Saturday, April 19, 2014

The Modi rally that did not tell the Modi story




Kanpur: Narendra Modi’s rally which was to be held on Friday in Kanpur had to be shifted to the outskirts because there was a Akhilesh Yadav rally nearby and the district magistrate said that there should be at least 5 km distance between the two. So BJP’s Modi rally was held at Koyla Nagar on the outskirts of the city.
It was a big ground and the BJP organiser said that the crowd mobilised was 10,000 but it is going to go up to 20,000. This was an hour before Modi’s arrival by helicopter. Hundreds of people were brought in buses and there were plenty of others who came on their own. The seating arrangements were for about a thousand and another two thousand stood on the other side.
It was a windy forenoon and one of the party speakers said from the hurriedly erected podium that because of the thunderstorm Modi’s arrival was delayed. It appeared that the podium would not withstand the winds. But it survived. Senior party leader and party’s Kanpur candidate Murli Manohar Joshi arrived around noon. There was chair in the middle with a throne-like long back and it was meant for Modi. Others sat on less elevated chairs, including Joshi. When Joshi was called upon to speak he talked of the scandals – 2G, coal allocation – and asked people not to vote for the man – his Congress opponent and coal minister Prakash Jaiswal – because of Rs 1.86 lakh crore coal scandal. The crowd shouted, “Har Har Modi”.
Modi arrived after 1 pm to wild cheers from the people in the stands, especially the youngsters in the front row who would become vocal as the cameras – still as well as TV – turned on them. When Modi came he did not sit on the assigned throne-like chair and made Joshi sit on it, and he sat next to Joshi. He rose to speak and said that in this election, not only the dates were announced but the result was also announced. “The Congress is not coming back,” he announced. The crowd was shouting away, “PM kaisa ho Modi jaisa ho”. He told the audience that they should go out and vote and give the BJP a comfortable majority with more than 300 seats so that there will be a “mazboot (strong)” government. He also implied a stable government.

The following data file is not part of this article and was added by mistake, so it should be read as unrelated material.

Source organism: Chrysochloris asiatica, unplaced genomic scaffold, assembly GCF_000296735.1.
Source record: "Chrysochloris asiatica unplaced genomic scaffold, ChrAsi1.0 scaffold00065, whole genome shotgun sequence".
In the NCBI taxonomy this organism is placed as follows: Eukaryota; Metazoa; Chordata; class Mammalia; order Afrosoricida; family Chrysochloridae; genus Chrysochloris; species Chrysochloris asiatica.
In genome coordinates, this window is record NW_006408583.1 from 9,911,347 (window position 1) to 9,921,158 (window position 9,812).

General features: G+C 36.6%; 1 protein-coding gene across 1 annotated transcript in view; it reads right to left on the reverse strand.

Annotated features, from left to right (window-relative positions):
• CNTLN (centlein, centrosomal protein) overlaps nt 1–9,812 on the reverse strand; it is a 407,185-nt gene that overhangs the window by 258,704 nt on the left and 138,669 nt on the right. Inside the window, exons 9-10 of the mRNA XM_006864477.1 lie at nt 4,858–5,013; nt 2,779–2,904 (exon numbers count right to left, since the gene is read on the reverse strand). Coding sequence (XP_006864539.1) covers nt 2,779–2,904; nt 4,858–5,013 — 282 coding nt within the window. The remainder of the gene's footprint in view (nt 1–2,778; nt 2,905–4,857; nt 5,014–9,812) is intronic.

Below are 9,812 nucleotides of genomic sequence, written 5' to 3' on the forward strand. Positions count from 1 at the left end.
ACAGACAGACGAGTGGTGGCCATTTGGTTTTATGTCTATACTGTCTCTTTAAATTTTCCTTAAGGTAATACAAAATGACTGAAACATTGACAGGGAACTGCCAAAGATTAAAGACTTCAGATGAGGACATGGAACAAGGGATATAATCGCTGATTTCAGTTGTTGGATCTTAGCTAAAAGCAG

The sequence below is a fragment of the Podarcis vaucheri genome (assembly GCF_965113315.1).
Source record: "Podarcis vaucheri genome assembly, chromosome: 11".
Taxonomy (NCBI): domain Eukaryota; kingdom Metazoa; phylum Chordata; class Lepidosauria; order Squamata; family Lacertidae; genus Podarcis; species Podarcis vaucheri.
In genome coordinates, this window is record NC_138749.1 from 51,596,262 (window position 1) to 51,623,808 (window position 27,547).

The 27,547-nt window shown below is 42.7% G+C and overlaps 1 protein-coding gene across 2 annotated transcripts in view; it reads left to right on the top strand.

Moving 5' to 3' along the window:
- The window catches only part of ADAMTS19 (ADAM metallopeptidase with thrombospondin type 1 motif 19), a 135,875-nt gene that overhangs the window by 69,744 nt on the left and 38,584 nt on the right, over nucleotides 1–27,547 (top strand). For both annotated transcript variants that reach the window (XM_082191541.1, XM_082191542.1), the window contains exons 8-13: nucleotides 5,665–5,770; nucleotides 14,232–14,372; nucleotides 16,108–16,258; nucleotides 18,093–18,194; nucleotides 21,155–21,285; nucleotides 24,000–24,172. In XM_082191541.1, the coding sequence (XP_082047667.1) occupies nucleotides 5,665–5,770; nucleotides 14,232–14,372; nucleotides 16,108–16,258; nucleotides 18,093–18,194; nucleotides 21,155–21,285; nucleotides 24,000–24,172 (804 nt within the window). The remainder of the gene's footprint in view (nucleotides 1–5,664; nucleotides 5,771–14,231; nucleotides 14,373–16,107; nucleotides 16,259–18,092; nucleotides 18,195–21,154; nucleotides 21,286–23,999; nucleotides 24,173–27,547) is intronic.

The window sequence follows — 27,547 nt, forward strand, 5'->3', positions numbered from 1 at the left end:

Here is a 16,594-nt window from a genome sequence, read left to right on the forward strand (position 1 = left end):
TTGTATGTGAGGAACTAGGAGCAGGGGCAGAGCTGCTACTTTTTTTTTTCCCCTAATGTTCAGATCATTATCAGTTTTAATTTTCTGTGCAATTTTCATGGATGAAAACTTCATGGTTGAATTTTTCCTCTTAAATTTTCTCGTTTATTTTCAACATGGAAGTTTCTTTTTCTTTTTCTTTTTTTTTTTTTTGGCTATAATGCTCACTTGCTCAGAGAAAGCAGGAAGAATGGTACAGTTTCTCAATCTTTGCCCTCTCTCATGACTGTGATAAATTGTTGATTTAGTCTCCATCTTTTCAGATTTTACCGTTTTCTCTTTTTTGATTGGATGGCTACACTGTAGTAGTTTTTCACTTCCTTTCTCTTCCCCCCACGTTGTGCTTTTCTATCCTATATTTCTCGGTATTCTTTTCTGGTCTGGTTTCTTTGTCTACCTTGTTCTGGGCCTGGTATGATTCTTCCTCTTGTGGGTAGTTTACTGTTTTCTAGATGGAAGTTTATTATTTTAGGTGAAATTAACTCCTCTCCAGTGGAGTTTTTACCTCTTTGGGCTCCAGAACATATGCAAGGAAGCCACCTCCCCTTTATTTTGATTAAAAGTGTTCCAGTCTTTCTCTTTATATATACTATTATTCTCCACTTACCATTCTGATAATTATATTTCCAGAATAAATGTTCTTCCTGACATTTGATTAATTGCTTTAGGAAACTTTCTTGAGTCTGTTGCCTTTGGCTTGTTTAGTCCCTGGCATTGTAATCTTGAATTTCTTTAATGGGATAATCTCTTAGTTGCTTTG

Even as he was speaking the crowd melted away, with many of them moving out of the venue. They were aware that it was going to be a short speech and that Modi has to go on to his next election meeting. This was no reflection that on either Modi’s rhetoric or popularity. People were practical. They wanted to avoid the traffic jam that would prevent them from getting back to wherever they came from.
A political observer said that Joshi might just get past Jaiswal by a small margin because of the Modi factor. He pointed out that the Kanpur BJP unit was quite unhappy with Joshi being given the teicket from the city, especially by Mahana, who had lost the 2009 election with a small margin and who was hoping to win this time because of the Modi wave. There is simmering discontent even now in the local BJP unit.
Jaiswal had won the 2004 and 2009 elections by small margins. And his defeat this time should not come as a surprise. He has done little for the development of Kanpur during his tenure. It is however acknowledged that he is accessible to people and that endears him to the people. But this might not be sufficient to give him victory the third time.

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